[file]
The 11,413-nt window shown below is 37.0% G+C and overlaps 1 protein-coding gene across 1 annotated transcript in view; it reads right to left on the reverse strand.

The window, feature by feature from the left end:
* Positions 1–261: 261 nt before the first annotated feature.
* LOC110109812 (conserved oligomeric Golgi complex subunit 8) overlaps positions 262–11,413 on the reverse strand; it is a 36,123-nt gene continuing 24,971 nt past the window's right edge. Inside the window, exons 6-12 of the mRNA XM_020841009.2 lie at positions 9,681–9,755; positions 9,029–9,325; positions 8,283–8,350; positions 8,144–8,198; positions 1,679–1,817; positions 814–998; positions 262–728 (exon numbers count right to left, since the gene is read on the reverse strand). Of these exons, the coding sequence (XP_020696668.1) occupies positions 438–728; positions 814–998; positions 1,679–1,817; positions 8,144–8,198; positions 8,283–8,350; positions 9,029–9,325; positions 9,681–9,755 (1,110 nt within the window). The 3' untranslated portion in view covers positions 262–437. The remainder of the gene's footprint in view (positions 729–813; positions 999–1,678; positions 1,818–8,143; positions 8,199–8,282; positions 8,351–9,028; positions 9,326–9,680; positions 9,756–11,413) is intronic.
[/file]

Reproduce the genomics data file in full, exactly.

The 11,413-nt window shown below is 37.0% G+C and overlaps 1 protein-coding gene across 1 annotated transcript in view; it reads right to left on the reverse strand.

The window, feature by feature from the left end:
* Positions 1–261: 261 nt before the first annotated feature.
* LOC110109812 (conserved oligomeric Golgi complex subunit 8) overlaps positions 262–11,413 on the reverse strand; it is a 36,123-nt gene continuing 24,971 nt past the window's right edge. Inside the window, exons 6-12 of the mRNA XM_020841009.2 lie at positions 9,681–9,755; positions 9,029–9,325; positions 8,283–8,350; positions 8,144–8,198; positions 1,679–1,817; positions 814–998; positions 262–728 (exon numbers count right to left, since the gene is read on the reverse strand). Of these exons, the coding sequence (XP_020696668.1) occupies positions 438–728; positions 814–998; positions 1,679–1,817; positions 8,144–8,198; positions 8,283–8,350; positions 9,029–9,325; positions 9,681–9,755 (1,110 nt within the window). The 3' untranslated portion in view covers positions 262–437. The remainder of the gene's footprint in view (positions 729–813; positions 999–1,678; positions 1,818–8,143; positions 8,199–8,282; positions 8,351–9,028; positions 9,326–9,680; positions 9,756–11,413) is intronic.